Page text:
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[Editorial] The GNP’s Legacy of Defeat

Posted March. 20, 2006 03:34,   


In a panel discussion hosted by Grand National Party (GNP) legislators, Kim Hyeong-joon, a Kookmin University professor, said that the GNP is once again in danger of being defeated in a presidential election. “The GNP promises reforms, but remains complacent. The party fails to break itself away from its conservative values. And voters keep on turning their backs against the party in disappointment. The whole cycle keeps repeating itself,” Kim said. Other panelists were critical of the party as well, saying, “It lost two presidential elections but it hasn’t issued even a white paper. It has neither strategies nor principles.”

The purpose of the event was to give direction to party reform attempts. But the organizers wasted the first 30 minutes introducing prominent guests in the audience, and even interfered with panelists by introducing senior GNP lawmakers who showed up late. The panelists, who were supposed to be the center of the discussion, were pressed for time. There were no “reform” efforts evident in the discussion, just self-satisfied politicians who took advantage of anti-governing party sentiment. Rotten wood cannot make a seal. And voters may be wondering how many GNP lawmakers are willing to sacrifice themselves for the good of the people.

Not long ago, Seoul Mayor Lee Myeong-bak enjoyed the highest potential presidential candidate approval ratings in opinion polls. But recently he was discovered to have had preferential access to the Namsan Indoor Tennis Courts since 2003, just like an “emperor.”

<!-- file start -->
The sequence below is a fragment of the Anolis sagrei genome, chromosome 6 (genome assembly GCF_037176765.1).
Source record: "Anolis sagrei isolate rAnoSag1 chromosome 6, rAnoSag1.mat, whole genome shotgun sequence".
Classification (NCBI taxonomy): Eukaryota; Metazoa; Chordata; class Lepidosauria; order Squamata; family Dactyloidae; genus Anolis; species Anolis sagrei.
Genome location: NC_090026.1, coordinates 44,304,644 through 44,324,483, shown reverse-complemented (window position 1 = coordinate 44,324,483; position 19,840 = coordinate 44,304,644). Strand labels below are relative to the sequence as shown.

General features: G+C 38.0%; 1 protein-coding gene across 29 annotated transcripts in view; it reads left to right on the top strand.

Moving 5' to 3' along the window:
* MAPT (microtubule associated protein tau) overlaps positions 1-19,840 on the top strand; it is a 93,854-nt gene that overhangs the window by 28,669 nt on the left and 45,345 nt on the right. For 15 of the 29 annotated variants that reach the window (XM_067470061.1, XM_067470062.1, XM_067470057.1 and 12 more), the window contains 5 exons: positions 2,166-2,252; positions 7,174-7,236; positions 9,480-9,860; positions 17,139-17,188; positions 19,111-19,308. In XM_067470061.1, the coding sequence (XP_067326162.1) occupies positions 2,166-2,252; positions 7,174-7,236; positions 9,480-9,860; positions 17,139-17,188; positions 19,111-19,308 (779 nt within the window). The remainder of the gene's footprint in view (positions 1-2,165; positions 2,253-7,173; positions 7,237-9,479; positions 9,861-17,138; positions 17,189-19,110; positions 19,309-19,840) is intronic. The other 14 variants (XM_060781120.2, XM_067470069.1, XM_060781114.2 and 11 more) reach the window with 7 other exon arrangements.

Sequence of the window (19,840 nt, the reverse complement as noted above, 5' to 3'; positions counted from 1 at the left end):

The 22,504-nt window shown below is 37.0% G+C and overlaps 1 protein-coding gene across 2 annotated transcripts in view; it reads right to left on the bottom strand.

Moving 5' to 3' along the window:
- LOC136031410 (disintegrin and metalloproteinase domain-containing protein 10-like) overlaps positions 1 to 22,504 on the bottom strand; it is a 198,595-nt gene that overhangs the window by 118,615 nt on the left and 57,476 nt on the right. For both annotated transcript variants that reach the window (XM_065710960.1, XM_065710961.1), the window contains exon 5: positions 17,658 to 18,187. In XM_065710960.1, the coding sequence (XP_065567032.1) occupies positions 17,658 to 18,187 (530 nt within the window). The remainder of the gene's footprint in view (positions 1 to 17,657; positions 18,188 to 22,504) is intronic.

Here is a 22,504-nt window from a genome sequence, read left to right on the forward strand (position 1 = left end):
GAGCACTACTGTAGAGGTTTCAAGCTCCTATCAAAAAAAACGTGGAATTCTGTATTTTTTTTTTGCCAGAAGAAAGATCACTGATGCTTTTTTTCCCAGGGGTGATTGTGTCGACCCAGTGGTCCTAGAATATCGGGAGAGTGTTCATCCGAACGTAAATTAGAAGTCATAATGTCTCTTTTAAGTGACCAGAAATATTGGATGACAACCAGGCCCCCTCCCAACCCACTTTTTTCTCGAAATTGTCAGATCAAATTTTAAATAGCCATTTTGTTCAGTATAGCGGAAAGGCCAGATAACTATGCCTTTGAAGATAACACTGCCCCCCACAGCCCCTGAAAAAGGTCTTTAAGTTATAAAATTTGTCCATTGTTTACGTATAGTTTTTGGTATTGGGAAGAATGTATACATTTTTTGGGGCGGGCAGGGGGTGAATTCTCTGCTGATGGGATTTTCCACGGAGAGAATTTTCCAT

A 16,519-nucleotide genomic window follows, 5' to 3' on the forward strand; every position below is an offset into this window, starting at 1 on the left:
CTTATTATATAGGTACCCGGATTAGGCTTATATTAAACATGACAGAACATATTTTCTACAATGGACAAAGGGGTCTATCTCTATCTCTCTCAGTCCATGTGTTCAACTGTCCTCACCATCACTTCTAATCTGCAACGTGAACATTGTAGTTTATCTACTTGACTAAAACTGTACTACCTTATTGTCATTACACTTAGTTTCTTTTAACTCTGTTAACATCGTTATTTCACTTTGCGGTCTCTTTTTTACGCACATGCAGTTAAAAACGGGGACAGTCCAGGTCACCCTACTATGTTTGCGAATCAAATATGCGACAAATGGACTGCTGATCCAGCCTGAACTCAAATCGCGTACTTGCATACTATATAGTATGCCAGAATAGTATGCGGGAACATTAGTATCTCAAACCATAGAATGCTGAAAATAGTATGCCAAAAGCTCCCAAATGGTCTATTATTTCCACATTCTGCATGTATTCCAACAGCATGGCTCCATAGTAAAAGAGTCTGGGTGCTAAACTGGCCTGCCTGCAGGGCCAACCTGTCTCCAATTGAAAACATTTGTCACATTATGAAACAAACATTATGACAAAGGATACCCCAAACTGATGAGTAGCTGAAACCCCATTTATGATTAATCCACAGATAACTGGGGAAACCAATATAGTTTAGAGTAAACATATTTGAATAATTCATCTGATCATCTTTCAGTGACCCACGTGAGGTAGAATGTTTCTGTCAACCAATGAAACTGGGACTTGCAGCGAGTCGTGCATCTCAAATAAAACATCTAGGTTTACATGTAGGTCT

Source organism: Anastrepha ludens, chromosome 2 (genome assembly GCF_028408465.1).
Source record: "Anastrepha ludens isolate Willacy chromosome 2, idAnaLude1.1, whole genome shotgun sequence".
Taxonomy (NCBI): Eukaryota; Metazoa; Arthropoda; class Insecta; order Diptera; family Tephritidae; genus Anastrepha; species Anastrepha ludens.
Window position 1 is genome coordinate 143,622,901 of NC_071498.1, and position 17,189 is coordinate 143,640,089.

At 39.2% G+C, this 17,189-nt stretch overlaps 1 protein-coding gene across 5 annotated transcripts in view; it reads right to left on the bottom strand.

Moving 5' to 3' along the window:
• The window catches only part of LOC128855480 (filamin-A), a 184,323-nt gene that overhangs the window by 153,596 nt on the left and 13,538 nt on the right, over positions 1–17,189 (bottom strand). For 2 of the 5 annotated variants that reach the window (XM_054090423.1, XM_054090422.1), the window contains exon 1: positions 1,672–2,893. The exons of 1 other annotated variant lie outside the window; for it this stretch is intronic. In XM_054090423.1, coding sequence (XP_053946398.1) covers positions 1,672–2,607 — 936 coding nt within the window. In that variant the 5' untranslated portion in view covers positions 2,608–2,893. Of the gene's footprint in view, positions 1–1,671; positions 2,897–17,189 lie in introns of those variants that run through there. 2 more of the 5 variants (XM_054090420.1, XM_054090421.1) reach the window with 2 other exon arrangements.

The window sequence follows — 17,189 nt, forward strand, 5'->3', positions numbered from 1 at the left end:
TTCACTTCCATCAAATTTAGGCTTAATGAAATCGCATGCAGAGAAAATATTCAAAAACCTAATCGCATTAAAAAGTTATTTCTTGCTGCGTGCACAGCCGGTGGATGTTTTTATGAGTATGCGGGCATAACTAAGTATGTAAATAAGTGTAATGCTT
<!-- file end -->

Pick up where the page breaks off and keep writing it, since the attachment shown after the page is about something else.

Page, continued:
His imprudence is more evidence that the GNP usually finds a way to sour its own presidential campaign. As more Koreans took issue with his monopolistic use of the tennis courts, he apologized, saying, “I did not expect things to get so serious. I wasn’t thoughtful enough.”

His apology does not sound sincere and reminds the people of Lee Hoi-chang’s apology from the 2002 GNP presidential election. Lee unwillingly apologized for his luxurious residence, but added that the whole issue was “somewhat overblown.”

In addition to the tennis court issue, Mayor Lee’s remarks have caused people to question his qualifications. Recently, he remarked, “It is time for the wealthy to participate in politics more actively.” On other occasions, he made judgmental comments on ruling party politicians, including former Justice Minister Kang Keum-sil. “Kang loves fun and enjoys dancing. She would be popular with government officials,” he said.

The popularity Mayor Lee enjoyed largely came from his “feasible” projects such as the Cheonggyecheon restoration.

The presidential election is more than 20 months away. It is disappointing to see him incapable of keeping himself away from “politics of imprudence.” And continuing verbal blunders indicate that Mayor Lee is in deep trouble.

No Korean voter wants to elect a president whose only strength is his inability to keep his inappropriate comments to himself. No Korean voter wants a president with no clear vision or plan about “politics for the people.”